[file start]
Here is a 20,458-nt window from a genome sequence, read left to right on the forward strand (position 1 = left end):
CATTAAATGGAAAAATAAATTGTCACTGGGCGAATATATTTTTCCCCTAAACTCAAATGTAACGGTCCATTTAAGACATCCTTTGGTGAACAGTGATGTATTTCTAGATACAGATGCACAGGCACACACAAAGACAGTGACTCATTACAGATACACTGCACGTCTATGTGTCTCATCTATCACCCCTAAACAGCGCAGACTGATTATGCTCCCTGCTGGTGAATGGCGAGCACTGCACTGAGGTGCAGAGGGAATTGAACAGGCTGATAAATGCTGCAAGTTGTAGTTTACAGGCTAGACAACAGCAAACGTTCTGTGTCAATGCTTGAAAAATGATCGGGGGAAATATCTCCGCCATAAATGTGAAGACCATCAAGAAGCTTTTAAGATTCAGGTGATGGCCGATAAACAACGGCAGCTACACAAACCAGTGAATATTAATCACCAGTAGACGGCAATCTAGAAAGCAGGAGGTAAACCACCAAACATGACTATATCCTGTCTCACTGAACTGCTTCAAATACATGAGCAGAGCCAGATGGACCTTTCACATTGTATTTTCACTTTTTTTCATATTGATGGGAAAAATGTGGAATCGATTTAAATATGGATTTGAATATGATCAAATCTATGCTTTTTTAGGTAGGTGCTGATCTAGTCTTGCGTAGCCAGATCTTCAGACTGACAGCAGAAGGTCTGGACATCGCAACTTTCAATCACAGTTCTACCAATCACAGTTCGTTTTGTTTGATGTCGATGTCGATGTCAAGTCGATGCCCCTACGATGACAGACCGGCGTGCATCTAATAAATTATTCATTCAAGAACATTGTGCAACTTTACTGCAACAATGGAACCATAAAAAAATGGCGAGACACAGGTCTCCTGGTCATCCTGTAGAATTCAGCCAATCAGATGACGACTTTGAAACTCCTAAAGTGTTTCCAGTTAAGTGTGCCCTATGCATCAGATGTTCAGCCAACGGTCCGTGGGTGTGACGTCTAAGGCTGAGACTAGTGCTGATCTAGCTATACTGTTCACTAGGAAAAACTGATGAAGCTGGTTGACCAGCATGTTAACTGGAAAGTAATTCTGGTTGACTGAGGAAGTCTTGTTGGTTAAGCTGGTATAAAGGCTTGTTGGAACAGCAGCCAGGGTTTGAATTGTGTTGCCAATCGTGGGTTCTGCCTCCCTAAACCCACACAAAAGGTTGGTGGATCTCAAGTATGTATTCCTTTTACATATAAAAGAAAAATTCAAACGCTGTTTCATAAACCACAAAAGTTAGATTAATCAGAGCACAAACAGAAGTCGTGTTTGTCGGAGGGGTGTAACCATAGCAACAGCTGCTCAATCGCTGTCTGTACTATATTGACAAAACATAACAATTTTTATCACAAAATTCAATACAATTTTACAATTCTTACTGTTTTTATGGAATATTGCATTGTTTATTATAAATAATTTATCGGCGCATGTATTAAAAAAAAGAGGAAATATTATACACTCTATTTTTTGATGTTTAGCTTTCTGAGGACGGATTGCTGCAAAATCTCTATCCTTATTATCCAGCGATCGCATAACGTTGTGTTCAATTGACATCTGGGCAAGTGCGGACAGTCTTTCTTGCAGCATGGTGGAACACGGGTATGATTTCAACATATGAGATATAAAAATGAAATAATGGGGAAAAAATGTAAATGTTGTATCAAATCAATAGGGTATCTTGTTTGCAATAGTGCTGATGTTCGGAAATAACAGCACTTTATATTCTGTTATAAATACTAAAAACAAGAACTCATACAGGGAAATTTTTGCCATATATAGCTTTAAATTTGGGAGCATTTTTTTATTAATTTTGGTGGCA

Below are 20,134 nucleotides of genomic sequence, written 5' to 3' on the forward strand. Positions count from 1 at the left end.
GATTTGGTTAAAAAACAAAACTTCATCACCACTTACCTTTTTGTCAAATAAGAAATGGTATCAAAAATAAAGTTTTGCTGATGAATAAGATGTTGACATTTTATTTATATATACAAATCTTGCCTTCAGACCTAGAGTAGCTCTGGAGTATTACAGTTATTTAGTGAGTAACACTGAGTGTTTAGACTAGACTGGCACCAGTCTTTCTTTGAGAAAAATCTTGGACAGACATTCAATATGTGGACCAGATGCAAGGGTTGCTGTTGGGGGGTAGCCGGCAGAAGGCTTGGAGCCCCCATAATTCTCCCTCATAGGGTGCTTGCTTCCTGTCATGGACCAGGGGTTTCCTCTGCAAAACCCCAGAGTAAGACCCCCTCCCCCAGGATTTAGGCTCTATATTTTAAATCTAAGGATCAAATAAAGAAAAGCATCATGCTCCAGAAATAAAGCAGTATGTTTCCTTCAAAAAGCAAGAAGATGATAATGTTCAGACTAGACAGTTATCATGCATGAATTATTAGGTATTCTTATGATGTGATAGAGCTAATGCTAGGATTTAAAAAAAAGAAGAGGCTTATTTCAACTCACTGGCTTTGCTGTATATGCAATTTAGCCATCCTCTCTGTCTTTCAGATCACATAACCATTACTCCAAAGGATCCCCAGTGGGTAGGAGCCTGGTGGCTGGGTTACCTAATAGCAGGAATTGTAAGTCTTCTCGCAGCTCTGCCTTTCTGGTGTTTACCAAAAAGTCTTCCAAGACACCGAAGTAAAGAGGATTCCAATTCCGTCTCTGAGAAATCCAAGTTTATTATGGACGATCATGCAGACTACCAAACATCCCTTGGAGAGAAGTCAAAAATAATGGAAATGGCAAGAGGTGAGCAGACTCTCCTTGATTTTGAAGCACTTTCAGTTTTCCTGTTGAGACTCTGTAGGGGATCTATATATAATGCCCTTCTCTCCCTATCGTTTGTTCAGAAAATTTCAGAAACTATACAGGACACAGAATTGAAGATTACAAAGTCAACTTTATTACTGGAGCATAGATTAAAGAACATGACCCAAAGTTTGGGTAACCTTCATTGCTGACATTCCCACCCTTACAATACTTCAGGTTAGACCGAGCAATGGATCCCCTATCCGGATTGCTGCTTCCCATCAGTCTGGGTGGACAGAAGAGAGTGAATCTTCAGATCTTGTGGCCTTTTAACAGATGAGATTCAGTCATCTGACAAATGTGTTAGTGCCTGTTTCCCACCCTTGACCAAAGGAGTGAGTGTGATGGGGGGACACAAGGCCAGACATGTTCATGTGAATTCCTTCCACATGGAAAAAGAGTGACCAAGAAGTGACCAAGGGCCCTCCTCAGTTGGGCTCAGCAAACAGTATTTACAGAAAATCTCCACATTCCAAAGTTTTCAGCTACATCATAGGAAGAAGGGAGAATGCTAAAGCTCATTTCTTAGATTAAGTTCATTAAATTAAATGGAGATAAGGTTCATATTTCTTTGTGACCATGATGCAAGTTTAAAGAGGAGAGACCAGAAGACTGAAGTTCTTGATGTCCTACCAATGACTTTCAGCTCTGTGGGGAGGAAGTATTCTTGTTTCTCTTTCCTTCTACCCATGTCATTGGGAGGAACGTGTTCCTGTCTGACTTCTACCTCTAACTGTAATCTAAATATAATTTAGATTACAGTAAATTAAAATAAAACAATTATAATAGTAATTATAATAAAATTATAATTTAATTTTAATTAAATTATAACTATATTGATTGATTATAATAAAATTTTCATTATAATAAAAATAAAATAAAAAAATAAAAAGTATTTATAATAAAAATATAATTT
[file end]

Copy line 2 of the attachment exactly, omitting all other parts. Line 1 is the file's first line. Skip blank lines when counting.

CATTAAATGGAAAAATAAATTGTCACTGGGCGAATATATTTTTCCCCTAAACTCAAATGTAACGGTCCATTTAAGACATCCTTTGGTGAACAGTGATGTATTTCTAGATACAGATGCACAGGCACACACAAAGACAGTGACTCATTACAGATACACTGCACGTCTATGTGTCTCATCTATCACCCCTAAACAGCGCAGACTGATTATGCTCCCTGCTGGTGAATGGCGAGCACTGCACTGAGGTGCAGAGGGAATTGAACAGGCTGATAAATGCTGCAAGTTGTAGTTTACAGGCTAGACAACAGCAAACGTTCTGTGTCAATGCTTGAAAAATGATCGGGGGAAATATCTCCGCCATAAATGTGAAGACCATCAAGAAGCTTTTAAGATTCAGGTGATGGCCGATAAACAACGGCAGCTACACAAACCAGTGAATATTAATCACCAGTAGACGGCAATCTAGAAAGCAGGAGGTAAACCACCAAACATGACTATATCCTGTCTCACTGAACTGCTTCAAATACATGAGCAGAGCCAGATGGACCTTTCACATTGTATTTTCACTTTTTTTCATATTGATGGGAAAAATGTGGAATCGATTTAAATATGGATTTGAATATGATCAAATCTATGCTTTTTTAGGTAGGTGCTGATCTAGTCTTGCGTAGCCAGATCTTCAGACTGACAGCAGAAGGTCTGGACATCGCAACTTTCAATCACAGTTCTACCAATCACAGTTCGTTTTGTTTGATGTCGATGTCGATGTCAAGTCGATGCCCCTACGATGACAGACCGGCGTGCATCTAATAAATTATTCATTCAAGAACATTGTGCAACTTTACTGCAACAATGGAACCATAAAAAAATGGCGAGACACAGGTCTCCTGGTCATCCTGTAGAATTCAGCCAATCAGATGACGACTTTGAAACTCCTAAAGTGTTTCCAGTTAAGTGTGCCCTATGCATCAGATGTTCAGCCAACGGTCCGTGGGTGTGACGTCTAAGGCTGAGACTAGTGCTGATCTAGCTATACTGTTCACTAGGAAAAACTGATGAAGCTGGTTGACCAGCATGTTAACTGGAAAGTAATTCTGGTTGACTGAGGAAGTCTTGTTGGTTAAGCTGGTATAAAGGCTTGTTGGAACAGCAGCCAGGGTTTGAATTGTGTTGCCAATCGTGGGTTCTGCCTCCCTAAACCCACACAAAAGGTTGGTGGATCTCAAGTATGTATTCCTTTTACATATAAAAGAAAAATTCAAACGCTGTTTCATAAACCACAAAAGTTAGATTAATCAGAGCACAAACAGAAGTCGTGTTTGTCGGAGGGGTGTAACCATAGCAACAGCTGCTCAATCGCTGTCTGTACTATATTGACAAAACATAACAATTTTTATCACAAAATTCAATACAATTTTACAATTCTTACTGTTTTTATGGAATATTGCATTGTTTATTATAAATAATTTATCGGCGCATGTATTAAAAAAAAGAGGAAATATTATACACTCTATTTTTTGATGTTTAGCTTTCTGAGGACGGATTGCTGCAAAATCTCTATCCTTATTATCCAGCGATCGCATAACGTTGTGTTCAATTGACATCTGGGCAAGTGCGGACAGTCTTTCTTGCAGCATGGTGGAACACGGGTATGATTTCAACATATGAGATATAAAAATGAAATAATGGGGAAAAAATGTAAATGTTGTATCAAATCAATAGGGTATCTTGTTTGCAATAGTGCTGATGTTCGGAAATAACAGCACTTTATATTCTGTTATAAATACTAAAAACAAGAACTCATACAGGGAAATTTTTGCCATATATAGCTTTAAATTTGGGAGCATTTTTTTATTAATTTTGGTGGCA